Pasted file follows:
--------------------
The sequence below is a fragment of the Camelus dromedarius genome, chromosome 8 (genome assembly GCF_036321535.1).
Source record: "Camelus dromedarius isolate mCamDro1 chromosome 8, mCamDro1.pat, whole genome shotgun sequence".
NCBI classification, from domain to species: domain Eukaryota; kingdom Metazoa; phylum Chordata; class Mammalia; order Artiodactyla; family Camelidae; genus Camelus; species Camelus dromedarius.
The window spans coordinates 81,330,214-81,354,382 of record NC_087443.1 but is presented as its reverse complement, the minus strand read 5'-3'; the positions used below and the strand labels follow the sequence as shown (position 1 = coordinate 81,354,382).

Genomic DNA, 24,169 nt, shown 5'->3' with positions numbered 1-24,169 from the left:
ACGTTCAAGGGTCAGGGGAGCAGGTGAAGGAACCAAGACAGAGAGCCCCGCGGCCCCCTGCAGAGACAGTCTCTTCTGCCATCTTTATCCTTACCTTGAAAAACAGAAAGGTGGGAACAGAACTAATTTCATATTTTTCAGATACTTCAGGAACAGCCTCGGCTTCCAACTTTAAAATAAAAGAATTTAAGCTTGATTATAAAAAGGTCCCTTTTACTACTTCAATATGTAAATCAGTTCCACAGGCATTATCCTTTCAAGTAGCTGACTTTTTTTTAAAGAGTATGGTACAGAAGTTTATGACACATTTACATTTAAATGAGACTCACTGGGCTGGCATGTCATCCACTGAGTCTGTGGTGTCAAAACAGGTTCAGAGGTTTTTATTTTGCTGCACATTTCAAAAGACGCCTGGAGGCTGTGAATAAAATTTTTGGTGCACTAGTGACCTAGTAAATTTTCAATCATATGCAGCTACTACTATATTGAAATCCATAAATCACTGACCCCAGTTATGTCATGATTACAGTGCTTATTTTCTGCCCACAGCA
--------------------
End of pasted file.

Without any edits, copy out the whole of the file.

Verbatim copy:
The sequence below is a fragment of the Camelus dromedarius genome, chromosome 8 (genome assembly GCF_036321535.1).
Source record: "Camelus dromedarius isolate mCamDro1 chromosome 8, mCamDro1.pat, whole genome shotgun sequence".
NCBI classification, from domain to species: domain Eukaryota; kingdom Metazoa; phylum Chordata; class Mammalia; order Artiodactyla; family Camelidae; genus Camelus; species Camelus dromedarius.
The window spans coordinates 81,330,214-81,354,382 of record NC_087443.1 but is presented as its reverse complement, the minus strand read 5'-3'; the positions used below and the strand labels follow the sequence as shown (position 1 = coordinate 81,354,382).

Genomic DNA, 24,169 nt, shown 5'->3' with positions numbered 1-24,169 from the left:
ACGTTCAAGGGTCAGGGGAGCAGGTGAAGGAACCAAGACAGAGAGCCCCGCGGCCCCCTGCAGAGACAGTCTCTTCTGCCATCTTTATCCTTACCTTGAAAAACAGAAAGGTGGGAACAGAACTAATTTCATATTTTTCAGATACTTCAGGAACAGCCTCGGCTTCCAACTTTAAAATAAAAGAATTTAAGCTTGATTATAAAAAGGTCCCTTTTACTACTTCAATATGTAAATCAGTTCCACAGGCATTATCCTTTCAAGTAGCTGACTTTTTTTTAAAGAGTATGGTACAGAAGTTTATGACACATTTACATTTAAATGAGACTCACTGGGCTGGCATGTCATCCACTGAGTCTGTGGTGTCAAAACAGGTTCAGAGGTTTTTATTTTGCTGCACATTTCAAAAGACGCCTGGAGGCTGTGAATAAAATTTTTGGTGCACTAGTGACCTAGTAAATTTTCAATCATATGCAGCTACTACTATATTGAAATCCATAAATCACTGACCCCAGTTATGTCATGATTACAGTGCTTATTTTCTGCCCACAGCA